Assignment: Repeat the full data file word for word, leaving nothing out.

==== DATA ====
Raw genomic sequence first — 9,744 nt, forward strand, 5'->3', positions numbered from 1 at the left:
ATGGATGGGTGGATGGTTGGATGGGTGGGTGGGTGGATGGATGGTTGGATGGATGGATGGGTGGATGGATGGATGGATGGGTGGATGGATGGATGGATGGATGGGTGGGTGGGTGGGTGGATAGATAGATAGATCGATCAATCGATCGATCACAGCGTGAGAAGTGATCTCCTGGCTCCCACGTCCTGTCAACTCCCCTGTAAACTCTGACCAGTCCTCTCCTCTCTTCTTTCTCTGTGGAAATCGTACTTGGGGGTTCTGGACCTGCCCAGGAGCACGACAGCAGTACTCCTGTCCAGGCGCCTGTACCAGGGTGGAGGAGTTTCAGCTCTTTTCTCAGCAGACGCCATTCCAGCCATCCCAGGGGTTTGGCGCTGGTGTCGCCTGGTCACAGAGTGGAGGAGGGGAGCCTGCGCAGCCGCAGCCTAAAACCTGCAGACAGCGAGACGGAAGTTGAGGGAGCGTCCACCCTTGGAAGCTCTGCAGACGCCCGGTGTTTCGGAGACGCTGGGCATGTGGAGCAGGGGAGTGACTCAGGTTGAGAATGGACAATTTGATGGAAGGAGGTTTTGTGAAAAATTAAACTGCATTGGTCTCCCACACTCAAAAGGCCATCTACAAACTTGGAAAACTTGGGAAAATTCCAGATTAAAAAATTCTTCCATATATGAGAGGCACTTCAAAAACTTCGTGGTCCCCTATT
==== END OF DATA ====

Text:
Raw genomic sequence first — 9,744 nt, forward strand, 5'->3', positions numbered from 1 at the left:
ATGGATGGGTGGATGGTTGGATGGGTGGGTGGGTGGATGGATGGTTGGATGGATGGATGGGTGGATGGATGGATGGATGGGTGGATGGATGGATGGATGGATGGGTGGGTGGGTGGGTGGATAGATAGATAGATCGATCAATCGATCGATCACAGCGTGAGAAGTGATCTCCTGGCTCCCACGTCCTGTCAACTCCCCTGTAAACTCTGACCAGTCCTCTCCTCTCTTCTTTCTCTGTGGAAATCGTACTTGGGGGTTCTGGACCTGCCCAGGAGCACGACAGCAGTACTCCTGTCCAGGCGCCTGTACCAGGGTGGAGGAGTTTCAGCTCTTTTCTCAGCAGACGCCATTCCAGCCATCCCAGGGGTTTGGCGCTGGTGTCGCCTGGTCACAGAGTGGAGGAGGGGAGCCTGCGCAGCCGCAGCCTAAAACCTGCAGACAGCGAGACGGAAGTTGAGGGAGCGTCCACCCTTGGAAGCTCTGCAGACGCCCGGTGTTTCGGAGACGCTGGGCATGTGGAGCAGGGGAGTGACTCAGGTTGAGAATGGACAATTTGATGGAAGGAGGTTTTGTGAAAAATTAAACTGCATTGGTCTCCCACACTCAAAAGGCCATCTACAAACTTGGAAAACTTGGGAAAATTCCAGATTAAAAAATTCTTCCATATATGAGAGGCACTTCAAAAACTTCGTGGTCCCCTATT